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Effect of regrouping on social behaviour and milk production of mid-lactation dairy cows, and individual variation in aggression Tesfa, Kalab N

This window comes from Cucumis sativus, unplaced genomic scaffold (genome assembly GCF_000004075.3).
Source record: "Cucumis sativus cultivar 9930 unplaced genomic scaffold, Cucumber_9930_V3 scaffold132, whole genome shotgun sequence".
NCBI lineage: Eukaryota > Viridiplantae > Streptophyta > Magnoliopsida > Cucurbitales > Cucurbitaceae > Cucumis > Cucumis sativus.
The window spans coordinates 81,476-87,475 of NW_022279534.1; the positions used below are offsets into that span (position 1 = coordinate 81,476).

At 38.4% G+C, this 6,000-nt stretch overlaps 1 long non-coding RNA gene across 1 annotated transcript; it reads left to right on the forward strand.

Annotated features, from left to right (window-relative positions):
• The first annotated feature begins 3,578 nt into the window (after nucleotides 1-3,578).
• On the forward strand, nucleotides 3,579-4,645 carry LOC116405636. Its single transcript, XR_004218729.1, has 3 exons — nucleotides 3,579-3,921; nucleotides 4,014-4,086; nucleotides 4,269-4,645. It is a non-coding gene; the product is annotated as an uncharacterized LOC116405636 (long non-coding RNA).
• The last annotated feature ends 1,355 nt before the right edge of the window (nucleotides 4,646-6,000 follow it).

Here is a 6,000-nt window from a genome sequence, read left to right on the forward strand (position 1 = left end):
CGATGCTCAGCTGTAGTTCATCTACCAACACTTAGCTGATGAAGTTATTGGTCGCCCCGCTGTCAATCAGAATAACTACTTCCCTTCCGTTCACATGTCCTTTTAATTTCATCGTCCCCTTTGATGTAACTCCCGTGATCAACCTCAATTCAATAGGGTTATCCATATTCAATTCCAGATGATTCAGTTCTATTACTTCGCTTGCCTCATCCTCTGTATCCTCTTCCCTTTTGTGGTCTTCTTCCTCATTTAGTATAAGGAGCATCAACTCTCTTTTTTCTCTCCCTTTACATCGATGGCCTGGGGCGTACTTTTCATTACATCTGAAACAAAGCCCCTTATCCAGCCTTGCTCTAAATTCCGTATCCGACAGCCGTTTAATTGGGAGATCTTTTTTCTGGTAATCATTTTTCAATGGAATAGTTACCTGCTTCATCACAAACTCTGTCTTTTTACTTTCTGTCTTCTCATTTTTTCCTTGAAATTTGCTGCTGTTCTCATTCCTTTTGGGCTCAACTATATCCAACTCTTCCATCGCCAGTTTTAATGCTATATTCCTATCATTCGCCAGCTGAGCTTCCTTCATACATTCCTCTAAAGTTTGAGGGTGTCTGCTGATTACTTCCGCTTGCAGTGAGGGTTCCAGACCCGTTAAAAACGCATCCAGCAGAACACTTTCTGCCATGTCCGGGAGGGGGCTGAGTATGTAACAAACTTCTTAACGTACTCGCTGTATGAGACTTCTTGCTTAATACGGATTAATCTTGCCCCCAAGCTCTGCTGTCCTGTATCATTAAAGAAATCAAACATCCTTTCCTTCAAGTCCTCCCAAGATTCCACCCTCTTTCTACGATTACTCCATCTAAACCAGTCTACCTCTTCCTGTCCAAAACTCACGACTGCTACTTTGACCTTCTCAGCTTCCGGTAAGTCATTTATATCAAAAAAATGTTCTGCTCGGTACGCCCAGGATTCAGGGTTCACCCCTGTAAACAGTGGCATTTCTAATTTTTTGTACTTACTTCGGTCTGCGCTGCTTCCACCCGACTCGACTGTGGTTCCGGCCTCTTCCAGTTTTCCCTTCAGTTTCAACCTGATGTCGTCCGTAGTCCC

Dairy cows are often mixed into new social groups for management reasons, but this is recognized as a cause of social stress. The objectives of this study were to investigate the effect of regrouping on social behaviour, self-licking and milk production of mid-lactation cows introduced in pairs, and to see whether individual variation in aggression is consistent before and after regrouping. In 7 replications (n=7), 14 mid-lactation cows were introduced in pairs into an established group of filler (resident) cows. After regrouping, agonistic contacts and displacement of the introduced cows increased during the first 3 and 2 days, respectively. Compared to baseline (the day before regrouping), the number of social licking events between the introduced cows and the resident cows in the pen did not change after regrouping, but the proportion of social licking between the two introduced cows increased sharply after regrouping (38 ± 9 %) compared to baseline (10 ± 9 %). Duration of social licking decreased declined after regrouping; whereas, self-licking increased on the day of regrouping. Compared to the resident cows, milk production of the introduced cows significantly decreased on the first 2 days after regrouping, and showed a negative linear association with agonistic contacts received and with displacements lost. Two measures of aggressive behaviour (proportion of agonistic contact initiated and proportion of displacements won) were relatively consistent before and after regrouping (R² = 0.75 and 0.68 respectively), suggesting that the differences reflected individual differences in aggressiveness, rather than social status within a given group. In the present experiment, low-and high-aggressive individuals were not different in milk production, social licking and age at first calving, but low-aggressive cows had higher 305-day projected milk production (12,928.0 ± 580 kg) than high-aggressive cows (10,530.0 ± 530 kg). Individual variation in aggression was not associated with body weight, although the heaviest cow in the group won all encounters before and after regrouping. The findings of this study provide the first insights that introducing cows in pairs may mitigate the effects of social stress during mixing.

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